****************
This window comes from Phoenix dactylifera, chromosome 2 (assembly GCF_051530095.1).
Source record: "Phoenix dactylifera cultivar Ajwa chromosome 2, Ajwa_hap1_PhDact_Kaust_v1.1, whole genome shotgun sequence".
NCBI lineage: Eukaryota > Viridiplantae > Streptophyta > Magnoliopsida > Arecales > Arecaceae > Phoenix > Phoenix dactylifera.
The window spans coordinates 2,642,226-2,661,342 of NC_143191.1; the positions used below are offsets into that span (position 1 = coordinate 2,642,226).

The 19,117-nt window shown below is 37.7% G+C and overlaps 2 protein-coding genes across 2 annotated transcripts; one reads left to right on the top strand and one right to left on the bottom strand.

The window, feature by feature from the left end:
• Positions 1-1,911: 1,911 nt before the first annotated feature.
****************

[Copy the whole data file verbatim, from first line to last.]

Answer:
This window comes from Phoenix dactylifera, chromosome 2 (assembly GCF_051530095.1).
Source record: "Phoenix dactylifera cultivar Ajwa chromosome 2, Ajwa_hap1_PhDact_Kaust_v1.1, whole genome shotgun sequence".
NCBI lineage: Eukaryota > Viridiplantae > Streptophyta > Magnoliopsida > Arecales > Arecaceae > Phoenix > Phoenix dactylifera.
The window spans coordinates 2,642,226-2,661,342 of NC_143191.1; the positions used below are offsets into that span (position 1 = coordinate 2,642,226).

The 19,117-nt window shown below is 37.7% G+C and overlaps 2 protein-coding genes across 2 annotated transcripts; one reads left to right on the top strand and one right to left on the bottom strand.

The window, feature by feature from the left end:
• Positions 1-1,911: 1,911 nt before the first annotated feature.